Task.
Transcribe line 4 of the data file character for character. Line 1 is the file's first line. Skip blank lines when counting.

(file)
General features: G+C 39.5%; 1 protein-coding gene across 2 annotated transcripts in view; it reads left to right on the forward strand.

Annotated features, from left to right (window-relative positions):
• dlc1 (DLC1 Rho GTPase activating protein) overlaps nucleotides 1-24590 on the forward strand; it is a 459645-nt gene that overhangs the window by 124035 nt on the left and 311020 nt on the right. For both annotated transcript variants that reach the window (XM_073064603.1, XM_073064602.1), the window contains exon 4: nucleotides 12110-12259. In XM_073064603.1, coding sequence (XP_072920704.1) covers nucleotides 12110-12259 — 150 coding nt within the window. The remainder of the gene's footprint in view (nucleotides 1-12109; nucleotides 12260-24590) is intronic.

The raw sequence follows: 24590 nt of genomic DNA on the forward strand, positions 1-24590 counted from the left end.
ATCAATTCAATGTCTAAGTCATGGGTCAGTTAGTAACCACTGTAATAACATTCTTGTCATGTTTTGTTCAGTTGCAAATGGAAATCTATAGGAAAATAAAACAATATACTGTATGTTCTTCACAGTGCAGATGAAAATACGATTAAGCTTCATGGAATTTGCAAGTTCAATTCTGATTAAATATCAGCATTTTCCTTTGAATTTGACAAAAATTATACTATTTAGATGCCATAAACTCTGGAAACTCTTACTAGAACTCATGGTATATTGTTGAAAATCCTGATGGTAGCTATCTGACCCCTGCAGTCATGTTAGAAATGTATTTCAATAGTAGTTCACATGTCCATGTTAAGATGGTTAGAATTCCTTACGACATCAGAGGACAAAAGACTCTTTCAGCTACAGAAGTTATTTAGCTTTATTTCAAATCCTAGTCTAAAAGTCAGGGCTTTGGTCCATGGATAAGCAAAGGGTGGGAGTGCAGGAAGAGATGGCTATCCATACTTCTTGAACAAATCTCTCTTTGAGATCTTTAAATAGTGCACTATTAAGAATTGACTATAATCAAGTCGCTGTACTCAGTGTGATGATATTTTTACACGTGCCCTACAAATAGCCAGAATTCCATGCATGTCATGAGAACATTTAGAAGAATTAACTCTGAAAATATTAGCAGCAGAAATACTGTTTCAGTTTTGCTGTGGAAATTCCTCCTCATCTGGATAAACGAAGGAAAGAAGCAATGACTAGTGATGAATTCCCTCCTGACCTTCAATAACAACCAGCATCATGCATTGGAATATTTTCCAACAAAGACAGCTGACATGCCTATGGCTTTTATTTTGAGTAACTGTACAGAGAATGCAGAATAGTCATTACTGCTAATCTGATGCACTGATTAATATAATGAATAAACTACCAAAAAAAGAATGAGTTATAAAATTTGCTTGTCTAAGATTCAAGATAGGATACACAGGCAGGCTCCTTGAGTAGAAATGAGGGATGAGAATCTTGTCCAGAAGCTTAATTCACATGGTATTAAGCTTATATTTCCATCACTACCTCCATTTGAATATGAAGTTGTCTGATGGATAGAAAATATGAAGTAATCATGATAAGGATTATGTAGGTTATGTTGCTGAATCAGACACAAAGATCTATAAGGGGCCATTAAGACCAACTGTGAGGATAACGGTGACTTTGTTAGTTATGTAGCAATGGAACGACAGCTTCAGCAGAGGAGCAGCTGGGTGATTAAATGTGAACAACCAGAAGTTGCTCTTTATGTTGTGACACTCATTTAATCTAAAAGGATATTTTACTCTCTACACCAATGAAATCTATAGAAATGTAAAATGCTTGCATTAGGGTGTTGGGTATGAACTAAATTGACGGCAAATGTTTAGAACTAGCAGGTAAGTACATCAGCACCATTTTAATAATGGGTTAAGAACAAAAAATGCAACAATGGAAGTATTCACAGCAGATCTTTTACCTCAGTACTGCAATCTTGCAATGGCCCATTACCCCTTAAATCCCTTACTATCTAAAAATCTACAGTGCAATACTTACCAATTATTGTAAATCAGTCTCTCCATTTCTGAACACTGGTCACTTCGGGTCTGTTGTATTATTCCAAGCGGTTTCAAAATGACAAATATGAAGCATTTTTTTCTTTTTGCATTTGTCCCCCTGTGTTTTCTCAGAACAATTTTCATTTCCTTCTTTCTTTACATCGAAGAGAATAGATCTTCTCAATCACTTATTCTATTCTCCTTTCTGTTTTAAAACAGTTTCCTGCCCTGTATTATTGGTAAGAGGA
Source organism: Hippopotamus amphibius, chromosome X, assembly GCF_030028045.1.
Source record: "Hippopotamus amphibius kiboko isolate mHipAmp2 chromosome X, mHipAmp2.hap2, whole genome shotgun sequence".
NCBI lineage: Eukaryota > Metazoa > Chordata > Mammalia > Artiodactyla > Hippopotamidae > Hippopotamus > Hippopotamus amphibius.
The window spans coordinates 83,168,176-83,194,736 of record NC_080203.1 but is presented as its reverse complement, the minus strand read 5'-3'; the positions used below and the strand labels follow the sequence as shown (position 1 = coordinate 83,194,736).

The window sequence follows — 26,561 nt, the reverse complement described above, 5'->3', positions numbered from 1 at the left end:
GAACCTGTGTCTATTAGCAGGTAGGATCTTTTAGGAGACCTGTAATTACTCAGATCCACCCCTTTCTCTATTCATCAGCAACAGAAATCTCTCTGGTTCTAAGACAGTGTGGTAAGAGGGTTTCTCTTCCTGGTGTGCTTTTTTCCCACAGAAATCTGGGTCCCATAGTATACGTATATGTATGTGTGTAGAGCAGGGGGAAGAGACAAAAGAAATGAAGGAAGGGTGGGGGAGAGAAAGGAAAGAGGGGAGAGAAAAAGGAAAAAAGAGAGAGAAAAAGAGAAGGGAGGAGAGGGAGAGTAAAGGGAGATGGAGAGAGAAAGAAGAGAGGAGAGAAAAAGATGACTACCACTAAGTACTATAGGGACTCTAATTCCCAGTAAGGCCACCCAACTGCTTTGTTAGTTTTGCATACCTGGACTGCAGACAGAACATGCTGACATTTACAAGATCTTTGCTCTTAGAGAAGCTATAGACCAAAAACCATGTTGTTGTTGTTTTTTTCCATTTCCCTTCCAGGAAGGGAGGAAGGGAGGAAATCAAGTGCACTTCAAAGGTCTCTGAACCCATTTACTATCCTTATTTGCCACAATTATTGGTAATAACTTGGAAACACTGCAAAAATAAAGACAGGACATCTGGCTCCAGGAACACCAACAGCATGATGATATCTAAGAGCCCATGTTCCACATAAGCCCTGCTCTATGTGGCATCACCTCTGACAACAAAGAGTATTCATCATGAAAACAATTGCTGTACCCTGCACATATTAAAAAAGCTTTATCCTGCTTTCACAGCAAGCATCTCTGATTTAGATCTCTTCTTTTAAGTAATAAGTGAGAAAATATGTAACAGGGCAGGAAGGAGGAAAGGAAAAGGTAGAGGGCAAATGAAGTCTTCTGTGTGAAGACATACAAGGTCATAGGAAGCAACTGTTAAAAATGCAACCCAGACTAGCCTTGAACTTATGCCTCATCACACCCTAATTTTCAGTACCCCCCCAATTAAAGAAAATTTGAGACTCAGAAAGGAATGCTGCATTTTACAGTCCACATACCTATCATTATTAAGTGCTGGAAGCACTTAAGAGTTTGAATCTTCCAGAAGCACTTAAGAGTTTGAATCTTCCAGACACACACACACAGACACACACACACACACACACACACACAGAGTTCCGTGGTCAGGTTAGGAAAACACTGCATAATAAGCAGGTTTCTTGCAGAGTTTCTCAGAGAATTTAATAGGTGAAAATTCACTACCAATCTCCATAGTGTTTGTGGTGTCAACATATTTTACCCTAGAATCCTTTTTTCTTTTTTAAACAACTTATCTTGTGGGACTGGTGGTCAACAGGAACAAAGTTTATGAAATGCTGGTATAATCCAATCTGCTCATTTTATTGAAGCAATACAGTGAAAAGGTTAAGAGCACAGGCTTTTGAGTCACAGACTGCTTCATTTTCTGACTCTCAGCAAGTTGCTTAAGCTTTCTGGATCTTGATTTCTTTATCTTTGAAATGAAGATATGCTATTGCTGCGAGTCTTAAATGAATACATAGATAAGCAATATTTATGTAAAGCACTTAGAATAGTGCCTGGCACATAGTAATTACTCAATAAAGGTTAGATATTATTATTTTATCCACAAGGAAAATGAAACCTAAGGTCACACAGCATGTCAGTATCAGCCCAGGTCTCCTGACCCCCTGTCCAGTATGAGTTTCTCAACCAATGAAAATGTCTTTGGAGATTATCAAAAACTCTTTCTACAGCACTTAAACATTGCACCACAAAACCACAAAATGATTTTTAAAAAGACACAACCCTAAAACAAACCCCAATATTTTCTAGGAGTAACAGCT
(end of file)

The raw sequence follows: 24590 nt of genomic DNA on the forward strand, positions 1-24590 counted from the left end.